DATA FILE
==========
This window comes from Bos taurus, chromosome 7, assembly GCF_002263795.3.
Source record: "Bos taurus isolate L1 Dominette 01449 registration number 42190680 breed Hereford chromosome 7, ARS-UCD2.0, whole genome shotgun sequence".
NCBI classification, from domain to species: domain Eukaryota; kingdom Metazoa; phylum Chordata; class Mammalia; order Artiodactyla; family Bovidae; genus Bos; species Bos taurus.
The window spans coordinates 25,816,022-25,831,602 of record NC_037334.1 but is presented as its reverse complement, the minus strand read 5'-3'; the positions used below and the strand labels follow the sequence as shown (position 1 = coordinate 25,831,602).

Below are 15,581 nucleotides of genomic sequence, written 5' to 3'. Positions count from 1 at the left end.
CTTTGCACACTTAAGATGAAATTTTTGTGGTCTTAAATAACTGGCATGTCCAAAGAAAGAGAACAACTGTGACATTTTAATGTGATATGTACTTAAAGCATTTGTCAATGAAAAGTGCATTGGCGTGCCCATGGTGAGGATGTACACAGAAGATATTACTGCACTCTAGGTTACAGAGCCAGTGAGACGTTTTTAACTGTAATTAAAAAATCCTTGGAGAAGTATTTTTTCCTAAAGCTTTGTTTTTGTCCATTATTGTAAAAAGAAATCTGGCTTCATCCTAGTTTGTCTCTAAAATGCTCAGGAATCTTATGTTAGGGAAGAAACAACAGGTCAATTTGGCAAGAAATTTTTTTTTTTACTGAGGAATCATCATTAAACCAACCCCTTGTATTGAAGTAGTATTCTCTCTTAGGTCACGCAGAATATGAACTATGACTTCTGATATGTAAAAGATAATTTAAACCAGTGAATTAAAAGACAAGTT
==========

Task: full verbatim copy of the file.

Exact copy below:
This window comes from Bos taurus, chromosome 7, assembly GCF_002263795.3.
Source record: "Bos taurus isolate L1 Dominette 01449 registration number 42190680 breed Hereford chromosome 7, ARS-UCD2.0, whole genome shotgun sequence".
NCBI classification, from domain to species: domain Eukaryota; kingdom Metazoa; phylum Chordata; class Mammalia; order Artiodactyla; family Bovidae; genus Bos; species Bos taurus.
The window spans coordinates 25,816,022-25,831,602 of record NC_037334.1 but is presented as its reverse complement, the minus strand read 5'-3'; the positions used below and the strand labels follow the sequence as shown (position 1 = coordinate 25,831,602).

Below are 15,581 nucleotides of genomic sequence, written 5' to 3'. Positions count from 1 at the left end.
CTTTGCACACTTAAGATGAAATTTTTGTGGTCTTAAATAACTGGCATGTCCAAAGAAAGAGAACAACTGTGACATTTTAATGTGATATGTACTTAAAGCATTTGTCAATGAAAAGTGCATTGGCGTGCCCATGGTGAGGATGTACACAGAAGATATTACTGCACTCTAGGTTACAGAGCCAGTGAGACGTTTTTAACTGTAATTAAAAAATCCTTGGAGAAGTATTTTTTCCTAAAGCTTTGTTTTTGTCCATTATTGTAAAAAGAAATCTGGCTTCATCCTAGTTTGTCTCTAAAATGCTCAGGAATCTTATGTTAGGGAAGAAACAACAGGTCAATTTGGCAAGAAATTTTTTTTTTTACTGAGGAATCATCATTAAACCAACCCCTTGTATTGAAGTAGTATTCTCTCTTAGGTCACGCAGAATATGAACTATGACTTCTGATATGTAAAAGATAATTTAAACCAGTGAATTAAAAGACAAGTT